But the powers that run the means by which we elect presidents have decided that they can ill-afford a frontal assault on the big government they have created, on national television much less, and four weeks before a presidential election. You see, without Johnson in these debates, the argument will remain how much the feds should regulate, rather than whether they should do so.
I was disappointed but not surprised when Romney defended the concept of the feds regulating ordinary commercial transactions and borrowing money to spend it on things like federal aid to education, rather than defending the free market and the constitutional restraints on the feds. Obama is either a Marxist who doesn’t believe in personal freedom or private property, or a nihilist who doesn’t believe in anything except his own ability to exercise governmental power. Romney sounds like another big-government Republican who wants to regulate part of the economy, fight wars on a credit card and let your grandchildren pay for it.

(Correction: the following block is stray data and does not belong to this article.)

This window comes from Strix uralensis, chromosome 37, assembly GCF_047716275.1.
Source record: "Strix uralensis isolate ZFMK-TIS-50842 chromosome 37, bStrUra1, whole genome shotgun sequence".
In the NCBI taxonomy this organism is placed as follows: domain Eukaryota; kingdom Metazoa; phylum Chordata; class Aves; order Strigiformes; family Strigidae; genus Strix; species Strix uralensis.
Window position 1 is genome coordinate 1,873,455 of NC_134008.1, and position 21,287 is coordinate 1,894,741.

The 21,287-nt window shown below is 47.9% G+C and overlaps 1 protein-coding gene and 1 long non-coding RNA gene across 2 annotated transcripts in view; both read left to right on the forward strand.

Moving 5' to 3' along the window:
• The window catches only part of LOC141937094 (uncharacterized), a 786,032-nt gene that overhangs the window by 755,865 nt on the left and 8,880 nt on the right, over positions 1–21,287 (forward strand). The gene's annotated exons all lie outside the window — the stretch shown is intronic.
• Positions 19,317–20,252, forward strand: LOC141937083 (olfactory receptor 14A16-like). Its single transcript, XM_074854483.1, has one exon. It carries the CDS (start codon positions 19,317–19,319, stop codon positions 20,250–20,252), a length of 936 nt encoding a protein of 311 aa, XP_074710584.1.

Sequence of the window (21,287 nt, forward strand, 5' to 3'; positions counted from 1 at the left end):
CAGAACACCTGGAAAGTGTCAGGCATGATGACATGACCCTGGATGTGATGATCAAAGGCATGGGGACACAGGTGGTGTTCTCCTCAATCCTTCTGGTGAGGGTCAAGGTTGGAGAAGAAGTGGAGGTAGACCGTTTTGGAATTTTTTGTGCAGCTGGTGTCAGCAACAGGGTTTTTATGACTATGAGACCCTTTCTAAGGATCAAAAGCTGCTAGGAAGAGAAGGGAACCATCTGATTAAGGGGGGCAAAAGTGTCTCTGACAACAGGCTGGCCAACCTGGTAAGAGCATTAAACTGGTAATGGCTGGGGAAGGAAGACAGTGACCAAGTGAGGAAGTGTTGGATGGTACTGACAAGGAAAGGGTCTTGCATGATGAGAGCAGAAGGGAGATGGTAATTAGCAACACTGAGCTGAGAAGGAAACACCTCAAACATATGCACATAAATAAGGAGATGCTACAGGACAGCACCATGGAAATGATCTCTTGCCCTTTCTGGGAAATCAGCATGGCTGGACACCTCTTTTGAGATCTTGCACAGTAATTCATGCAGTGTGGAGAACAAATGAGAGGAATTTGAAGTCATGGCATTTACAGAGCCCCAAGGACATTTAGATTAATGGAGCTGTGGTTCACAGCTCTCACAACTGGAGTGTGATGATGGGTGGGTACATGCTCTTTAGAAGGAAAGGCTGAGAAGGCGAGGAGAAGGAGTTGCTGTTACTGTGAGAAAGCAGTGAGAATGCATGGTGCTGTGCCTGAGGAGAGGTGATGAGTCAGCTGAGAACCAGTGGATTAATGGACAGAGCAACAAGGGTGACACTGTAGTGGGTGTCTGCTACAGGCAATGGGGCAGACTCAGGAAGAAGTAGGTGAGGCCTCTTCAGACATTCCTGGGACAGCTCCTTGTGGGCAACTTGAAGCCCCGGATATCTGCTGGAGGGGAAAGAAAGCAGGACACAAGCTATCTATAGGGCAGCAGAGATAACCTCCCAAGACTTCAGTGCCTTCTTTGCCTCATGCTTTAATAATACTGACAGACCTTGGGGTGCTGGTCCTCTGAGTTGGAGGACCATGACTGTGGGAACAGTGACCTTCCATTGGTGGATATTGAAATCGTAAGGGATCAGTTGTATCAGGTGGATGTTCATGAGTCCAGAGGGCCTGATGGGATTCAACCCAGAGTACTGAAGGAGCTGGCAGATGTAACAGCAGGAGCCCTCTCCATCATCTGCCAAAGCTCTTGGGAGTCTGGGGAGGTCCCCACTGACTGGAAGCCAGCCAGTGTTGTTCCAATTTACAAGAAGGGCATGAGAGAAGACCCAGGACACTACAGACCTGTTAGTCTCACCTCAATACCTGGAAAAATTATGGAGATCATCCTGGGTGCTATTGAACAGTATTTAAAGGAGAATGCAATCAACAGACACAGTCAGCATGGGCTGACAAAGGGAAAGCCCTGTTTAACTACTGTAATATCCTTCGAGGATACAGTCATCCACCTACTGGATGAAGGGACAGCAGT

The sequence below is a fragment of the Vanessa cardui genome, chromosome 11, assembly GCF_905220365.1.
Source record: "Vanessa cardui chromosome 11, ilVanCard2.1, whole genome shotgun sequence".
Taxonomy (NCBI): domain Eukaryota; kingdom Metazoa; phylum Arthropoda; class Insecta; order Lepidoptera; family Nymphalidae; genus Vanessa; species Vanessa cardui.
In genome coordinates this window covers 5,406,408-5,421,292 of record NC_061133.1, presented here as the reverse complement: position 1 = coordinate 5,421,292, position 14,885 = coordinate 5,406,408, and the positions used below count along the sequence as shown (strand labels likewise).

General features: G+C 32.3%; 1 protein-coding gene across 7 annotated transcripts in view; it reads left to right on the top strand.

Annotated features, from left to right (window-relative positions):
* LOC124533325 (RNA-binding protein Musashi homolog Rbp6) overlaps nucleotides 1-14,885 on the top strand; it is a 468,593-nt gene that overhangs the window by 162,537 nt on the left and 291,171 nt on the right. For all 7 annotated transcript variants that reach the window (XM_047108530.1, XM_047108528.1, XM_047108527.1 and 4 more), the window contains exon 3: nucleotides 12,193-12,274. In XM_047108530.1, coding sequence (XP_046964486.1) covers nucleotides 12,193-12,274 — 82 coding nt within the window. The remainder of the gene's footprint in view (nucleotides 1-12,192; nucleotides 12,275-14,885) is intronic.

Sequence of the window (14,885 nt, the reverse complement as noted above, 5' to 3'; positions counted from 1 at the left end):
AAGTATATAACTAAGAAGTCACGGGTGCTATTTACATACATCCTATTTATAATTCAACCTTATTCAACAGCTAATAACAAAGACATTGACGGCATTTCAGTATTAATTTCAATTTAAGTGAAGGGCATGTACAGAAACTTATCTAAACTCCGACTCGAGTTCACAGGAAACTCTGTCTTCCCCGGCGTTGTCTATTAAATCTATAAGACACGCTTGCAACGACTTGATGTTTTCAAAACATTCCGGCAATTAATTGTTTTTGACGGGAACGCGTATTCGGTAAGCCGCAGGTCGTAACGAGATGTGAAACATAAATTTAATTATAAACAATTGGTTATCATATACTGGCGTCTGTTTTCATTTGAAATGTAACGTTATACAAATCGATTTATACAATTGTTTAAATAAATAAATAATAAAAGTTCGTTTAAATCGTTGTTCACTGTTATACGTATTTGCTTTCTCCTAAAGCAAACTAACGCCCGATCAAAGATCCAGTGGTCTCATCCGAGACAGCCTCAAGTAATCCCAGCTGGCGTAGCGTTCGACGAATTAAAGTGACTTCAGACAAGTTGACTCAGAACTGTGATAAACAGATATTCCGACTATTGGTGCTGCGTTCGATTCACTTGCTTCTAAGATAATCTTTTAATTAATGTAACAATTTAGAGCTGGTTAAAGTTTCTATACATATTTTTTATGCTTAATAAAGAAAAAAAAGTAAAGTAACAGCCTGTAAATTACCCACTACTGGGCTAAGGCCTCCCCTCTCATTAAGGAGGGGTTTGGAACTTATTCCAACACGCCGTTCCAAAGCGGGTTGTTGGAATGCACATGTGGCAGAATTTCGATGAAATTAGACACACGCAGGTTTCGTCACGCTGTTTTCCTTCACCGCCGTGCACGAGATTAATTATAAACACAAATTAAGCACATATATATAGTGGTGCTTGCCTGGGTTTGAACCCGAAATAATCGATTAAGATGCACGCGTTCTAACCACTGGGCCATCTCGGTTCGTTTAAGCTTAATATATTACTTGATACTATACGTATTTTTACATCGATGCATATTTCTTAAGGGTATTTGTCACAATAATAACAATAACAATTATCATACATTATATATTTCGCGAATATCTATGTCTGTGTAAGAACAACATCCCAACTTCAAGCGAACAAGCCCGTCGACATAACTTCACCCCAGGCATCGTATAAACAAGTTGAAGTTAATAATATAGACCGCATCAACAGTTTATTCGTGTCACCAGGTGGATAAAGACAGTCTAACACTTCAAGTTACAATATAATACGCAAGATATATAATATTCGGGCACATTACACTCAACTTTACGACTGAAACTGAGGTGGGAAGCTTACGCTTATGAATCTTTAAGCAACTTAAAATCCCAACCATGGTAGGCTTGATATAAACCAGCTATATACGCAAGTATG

If you want a real debate—one that will explore the proper constitutional role of the federal government in our lives before it gets so big that we cannot safely challenge it—you will be disappointed, unless Gary Johnson is let in.
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